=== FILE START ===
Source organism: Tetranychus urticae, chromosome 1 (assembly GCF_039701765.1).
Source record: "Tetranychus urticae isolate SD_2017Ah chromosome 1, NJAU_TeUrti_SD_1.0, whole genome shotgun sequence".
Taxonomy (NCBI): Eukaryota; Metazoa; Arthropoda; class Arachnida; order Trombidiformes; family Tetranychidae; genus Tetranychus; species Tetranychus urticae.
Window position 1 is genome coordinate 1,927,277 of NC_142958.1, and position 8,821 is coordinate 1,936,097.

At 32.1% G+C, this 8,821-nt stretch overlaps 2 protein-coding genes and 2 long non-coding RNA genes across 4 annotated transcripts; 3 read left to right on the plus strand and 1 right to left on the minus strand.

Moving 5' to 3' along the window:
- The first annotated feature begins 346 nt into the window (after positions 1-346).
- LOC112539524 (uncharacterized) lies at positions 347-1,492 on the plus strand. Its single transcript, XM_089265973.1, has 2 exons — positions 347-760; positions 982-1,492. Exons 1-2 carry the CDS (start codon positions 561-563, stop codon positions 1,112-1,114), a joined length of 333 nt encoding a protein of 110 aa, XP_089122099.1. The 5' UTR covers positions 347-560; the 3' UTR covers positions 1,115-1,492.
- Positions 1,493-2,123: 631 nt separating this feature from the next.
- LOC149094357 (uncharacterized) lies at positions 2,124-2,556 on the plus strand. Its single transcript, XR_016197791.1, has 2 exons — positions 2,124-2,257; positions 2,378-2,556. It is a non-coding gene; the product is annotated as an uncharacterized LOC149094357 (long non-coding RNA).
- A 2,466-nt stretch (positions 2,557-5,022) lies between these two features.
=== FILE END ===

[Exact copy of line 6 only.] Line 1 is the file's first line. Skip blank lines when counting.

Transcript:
Moving 5' to 3' along the window: